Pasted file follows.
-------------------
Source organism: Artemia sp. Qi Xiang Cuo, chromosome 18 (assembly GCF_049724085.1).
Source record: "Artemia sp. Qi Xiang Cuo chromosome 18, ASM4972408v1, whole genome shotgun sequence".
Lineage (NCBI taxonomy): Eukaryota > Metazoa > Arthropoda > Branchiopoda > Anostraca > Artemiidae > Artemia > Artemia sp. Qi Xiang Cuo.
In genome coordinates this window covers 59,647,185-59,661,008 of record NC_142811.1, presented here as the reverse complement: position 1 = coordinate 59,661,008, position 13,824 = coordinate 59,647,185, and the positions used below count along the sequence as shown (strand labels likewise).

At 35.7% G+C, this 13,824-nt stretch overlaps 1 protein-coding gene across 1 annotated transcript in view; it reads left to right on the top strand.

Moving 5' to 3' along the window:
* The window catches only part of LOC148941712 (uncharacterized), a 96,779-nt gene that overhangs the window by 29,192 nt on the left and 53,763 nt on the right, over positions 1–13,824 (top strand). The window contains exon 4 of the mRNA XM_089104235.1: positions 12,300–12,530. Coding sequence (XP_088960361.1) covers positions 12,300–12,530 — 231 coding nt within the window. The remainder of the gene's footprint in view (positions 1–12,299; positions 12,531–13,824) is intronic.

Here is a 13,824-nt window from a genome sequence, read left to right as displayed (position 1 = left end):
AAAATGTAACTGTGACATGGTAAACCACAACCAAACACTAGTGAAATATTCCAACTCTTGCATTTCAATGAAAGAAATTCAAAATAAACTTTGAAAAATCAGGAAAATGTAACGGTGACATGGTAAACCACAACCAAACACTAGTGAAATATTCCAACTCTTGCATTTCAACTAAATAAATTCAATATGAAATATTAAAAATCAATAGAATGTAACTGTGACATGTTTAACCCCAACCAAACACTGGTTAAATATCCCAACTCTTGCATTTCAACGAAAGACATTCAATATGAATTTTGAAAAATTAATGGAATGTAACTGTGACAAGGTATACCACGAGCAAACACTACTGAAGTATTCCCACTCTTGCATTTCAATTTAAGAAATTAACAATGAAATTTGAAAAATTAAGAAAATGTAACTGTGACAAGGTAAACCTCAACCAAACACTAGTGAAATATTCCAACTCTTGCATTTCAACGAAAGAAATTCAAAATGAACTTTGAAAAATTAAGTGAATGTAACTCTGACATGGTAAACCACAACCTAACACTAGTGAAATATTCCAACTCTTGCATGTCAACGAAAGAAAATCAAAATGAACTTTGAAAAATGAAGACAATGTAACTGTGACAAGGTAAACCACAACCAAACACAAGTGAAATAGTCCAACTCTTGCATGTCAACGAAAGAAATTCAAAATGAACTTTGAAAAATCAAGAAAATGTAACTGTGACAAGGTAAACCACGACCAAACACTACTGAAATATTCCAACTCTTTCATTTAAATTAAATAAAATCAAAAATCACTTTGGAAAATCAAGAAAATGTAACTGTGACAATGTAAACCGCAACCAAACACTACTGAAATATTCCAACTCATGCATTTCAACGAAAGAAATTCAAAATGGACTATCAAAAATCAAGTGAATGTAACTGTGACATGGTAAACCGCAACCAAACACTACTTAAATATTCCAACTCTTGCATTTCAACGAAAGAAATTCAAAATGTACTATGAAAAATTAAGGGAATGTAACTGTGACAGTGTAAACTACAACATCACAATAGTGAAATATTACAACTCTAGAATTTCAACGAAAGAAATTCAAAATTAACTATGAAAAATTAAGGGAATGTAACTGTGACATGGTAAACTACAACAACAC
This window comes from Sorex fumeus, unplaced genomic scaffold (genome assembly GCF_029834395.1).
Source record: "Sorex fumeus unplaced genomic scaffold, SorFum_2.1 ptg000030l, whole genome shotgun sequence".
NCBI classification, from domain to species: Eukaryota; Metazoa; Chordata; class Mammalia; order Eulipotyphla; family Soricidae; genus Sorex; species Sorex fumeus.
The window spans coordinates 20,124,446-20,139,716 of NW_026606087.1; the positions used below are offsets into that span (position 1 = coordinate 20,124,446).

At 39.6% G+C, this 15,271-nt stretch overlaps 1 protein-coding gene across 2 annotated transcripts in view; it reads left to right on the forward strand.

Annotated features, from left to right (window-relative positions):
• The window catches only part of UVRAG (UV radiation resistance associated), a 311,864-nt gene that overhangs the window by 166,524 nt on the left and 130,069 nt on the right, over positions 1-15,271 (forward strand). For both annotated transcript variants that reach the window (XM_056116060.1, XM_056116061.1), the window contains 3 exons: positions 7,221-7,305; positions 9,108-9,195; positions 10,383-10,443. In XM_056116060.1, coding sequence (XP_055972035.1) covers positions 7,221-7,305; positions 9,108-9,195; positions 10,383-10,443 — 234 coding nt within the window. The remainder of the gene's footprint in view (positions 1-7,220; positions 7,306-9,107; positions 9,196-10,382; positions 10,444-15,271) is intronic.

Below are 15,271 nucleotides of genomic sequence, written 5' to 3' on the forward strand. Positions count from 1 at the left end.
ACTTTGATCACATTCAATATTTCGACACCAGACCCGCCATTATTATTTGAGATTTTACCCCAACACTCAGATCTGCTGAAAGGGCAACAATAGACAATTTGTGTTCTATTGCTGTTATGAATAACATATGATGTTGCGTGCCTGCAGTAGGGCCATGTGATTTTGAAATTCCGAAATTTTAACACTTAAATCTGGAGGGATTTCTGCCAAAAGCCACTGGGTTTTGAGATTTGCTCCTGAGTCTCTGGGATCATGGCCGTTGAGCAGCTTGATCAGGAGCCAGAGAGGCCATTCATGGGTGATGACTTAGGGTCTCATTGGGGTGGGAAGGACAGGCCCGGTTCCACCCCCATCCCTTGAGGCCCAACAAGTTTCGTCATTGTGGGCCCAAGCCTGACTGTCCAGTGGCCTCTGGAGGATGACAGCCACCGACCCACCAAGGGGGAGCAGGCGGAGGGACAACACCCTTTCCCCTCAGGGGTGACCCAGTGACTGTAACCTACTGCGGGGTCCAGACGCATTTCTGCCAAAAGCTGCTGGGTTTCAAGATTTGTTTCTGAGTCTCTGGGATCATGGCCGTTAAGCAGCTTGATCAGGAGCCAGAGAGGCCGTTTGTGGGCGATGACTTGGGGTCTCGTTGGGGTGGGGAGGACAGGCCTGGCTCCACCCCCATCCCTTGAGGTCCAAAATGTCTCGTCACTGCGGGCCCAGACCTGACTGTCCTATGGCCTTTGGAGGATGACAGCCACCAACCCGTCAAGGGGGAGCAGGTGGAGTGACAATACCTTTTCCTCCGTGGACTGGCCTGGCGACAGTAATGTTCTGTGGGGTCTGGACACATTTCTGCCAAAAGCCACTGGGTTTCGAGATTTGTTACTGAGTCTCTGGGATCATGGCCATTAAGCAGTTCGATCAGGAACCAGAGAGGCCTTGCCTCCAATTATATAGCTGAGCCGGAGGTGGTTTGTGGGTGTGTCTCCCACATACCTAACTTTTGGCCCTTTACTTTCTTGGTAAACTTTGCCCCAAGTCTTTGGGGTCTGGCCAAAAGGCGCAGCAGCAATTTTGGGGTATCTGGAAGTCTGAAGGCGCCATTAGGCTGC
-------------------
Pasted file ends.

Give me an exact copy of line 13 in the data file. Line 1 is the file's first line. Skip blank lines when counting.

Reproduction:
The window spans coordinates 20,124,446-20,139,716 of NW_026606087.1; the positions used below are offsets into that span (position 1 = coordinate 20,124,446).